Alumna Mingyan Liu named ECE chair at University of Michigan
Alumna Mingyan Liu has been named the Peter and Evelyn Fuss Chair of Electrical and Computer Engineering (ECE) at the University of Michigan, effective September 1, 2018. ECE is one of two divisions in the university’s Department of Electrical Engineering and Computer Science. She will become the university's 15th chair of Electrical and Computer Engineering.
At Maryland, Liu received her M.S. in Systems Engineering degree in 1997 and her Ph.D. in Electrical Engineering in 2000. She was advised by Professor John Baras (ECE/ISR) for both degrees. She is a 2017 ECE Distinguished Alumna.
Liu, a Fellow of IEEE, has research interests in resource allocation, performance analysis, and energy-efficient design of wireless, mobile ad hoc, and sensor networks. She received a 2002 NSF CAREER Award, the University of Michigan Elizabeth C. Crosby Research Award in 2003 and 2014, the 2010 EECS Department Outstanding Achievement Award, the 2015 College of Engineering Excellence in Education Award, and the 2017 College of Engineering Excellence in Service Award. Her cyber risk startup company QuadMetrics was acquired in 2016 by FICO, the company known for credit rating scores.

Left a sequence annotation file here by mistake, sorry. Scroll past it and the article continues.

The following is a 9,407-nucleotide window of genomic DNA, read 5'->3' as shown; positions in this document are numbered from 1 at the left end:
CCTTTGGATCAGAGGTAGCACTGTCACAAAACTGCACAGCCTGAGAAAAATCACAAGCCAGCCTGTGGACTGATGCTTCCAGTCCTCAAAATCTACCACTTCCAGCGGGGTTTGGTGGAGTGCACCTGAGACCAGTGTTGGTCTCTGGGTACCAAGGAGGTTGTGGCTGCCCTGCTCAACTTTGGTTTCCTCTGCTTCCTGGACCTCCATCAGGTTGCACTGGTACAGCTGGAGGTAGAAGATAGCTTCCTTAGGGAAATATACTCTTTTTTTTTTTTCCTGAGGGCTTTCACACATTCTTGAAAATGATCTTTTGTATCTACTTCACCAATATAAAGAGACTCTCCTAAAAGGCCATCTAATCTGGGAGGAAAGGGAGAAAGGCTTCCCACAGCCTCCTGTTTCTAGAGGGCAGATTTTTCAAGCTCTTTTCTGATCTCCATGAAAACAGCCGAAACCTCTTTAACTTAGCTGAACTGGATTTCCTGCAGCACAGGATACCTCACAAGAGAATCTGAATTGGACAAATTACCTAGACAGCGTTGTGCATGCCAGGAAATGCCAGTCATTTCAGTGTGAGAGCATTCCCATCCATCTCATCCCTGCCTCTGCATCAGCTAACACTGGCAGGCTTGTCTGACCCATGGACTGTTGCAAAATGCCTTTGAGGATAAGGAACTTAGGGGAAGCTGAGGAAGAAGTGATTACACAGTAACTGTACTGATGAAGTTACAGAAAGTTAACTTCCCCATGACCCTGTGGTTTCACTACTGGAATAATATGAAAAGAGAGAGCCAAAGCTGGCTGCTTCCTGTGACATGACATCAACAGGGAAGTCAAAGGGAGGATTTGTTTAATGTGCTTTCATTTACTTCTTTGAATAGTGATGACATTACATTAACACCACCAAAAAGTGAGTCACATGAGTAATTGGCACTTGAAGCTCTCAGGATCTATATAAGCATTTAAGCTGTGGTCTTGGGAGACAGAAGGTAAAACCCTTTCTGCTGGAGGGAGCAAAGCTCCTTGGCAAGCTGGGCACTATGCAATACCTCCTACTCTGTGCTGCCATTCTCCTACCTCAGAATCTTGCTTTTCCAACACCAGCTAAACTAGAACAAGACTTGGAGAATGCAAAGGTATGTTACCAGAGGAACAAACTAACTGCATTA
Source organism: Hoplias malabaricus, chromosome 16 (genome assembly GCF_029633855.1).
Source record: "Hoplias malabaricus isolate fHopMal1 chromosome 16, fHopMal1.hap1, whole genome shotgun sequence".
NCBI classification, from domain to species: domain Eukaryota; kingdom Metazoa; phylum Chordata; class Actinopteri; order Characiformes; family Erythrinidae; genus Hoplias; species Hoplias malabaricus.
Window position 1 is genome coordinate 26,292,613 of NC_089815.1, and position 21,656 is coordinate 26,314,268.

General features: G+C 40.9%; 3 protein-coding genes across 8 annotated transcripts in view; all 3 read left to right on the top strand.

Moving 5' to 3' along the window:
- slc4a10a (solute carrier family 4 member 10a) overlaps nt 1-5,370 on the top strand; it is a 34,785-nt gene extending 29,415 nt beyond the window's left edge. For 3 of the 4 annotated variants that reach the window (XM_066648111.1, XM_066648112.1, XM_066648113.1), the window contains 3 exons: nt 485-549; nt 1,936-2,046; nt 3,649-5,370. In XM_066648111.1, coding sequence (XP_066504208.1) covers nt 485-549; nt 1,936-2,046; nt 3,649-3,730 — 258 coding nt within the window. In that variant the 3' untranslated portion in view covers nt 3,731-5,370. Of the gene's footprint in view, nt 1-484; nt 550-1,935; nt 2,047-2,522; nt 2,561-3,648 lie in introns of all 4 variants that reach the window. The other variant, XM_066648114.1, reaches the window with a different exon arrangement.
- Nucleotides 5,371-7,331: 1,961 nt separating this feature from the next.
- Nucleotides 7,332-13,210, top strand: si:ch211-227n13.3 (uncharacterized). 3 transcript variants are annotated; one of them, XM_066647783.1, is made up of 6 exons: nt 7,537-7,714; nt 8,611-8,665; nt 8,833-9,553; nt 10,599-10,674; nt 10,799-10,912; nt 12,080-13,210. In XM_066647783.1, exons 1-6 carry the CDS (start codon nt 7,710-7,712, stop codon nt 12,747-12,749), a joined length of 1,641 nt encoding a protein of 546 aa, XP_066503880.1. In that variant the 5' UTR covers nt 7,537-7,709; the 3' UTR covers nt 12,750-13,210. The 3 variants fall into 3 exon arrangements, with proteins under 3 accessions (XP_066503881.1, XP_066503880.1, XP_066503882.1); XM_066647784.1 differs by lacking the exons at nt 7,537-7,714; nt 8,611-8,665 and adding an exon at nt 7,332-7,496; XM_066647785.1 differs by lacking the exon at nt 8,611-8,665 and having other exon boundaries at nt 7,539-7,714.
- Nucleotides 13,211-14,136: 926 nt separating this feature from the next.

“Mingyan’s wide range of academic experiences and achievements will be invaluable,” said Alec D. Gallimore, Michigan’s Robert J. Vlasic Dean of Engineering. “I look forward to her innovative and inclusive leadership.“
“Electrical and computer engineering as a discipline has been tremendously successful over the past decades both in terms of pushing the frontiers of fundamental research and shaping our daily lives,” Liu stated. “We are truly the Engineering of Everything.”
This spring, Liu was named the Principal Investigator for "Multiscale Network Games of Collusion and Competition," a $6.25M 2018 Multidisciplinary University Research Initiative (MURI) funded by the Army Research Office (ARO).
The project, built on game theory, will develop tools to understand and shape online and on-the-ground networks that drive human decision making. It will focus on areas such as international diplomacy, street crime, cyber-terrorism, military strategy, financial markets and industrial supply chains. The tools developed by the project could help researchers and officials tease out the innermost workings of networks as small as a group of online bots or as large as the global financial system.
Published June 22, 2018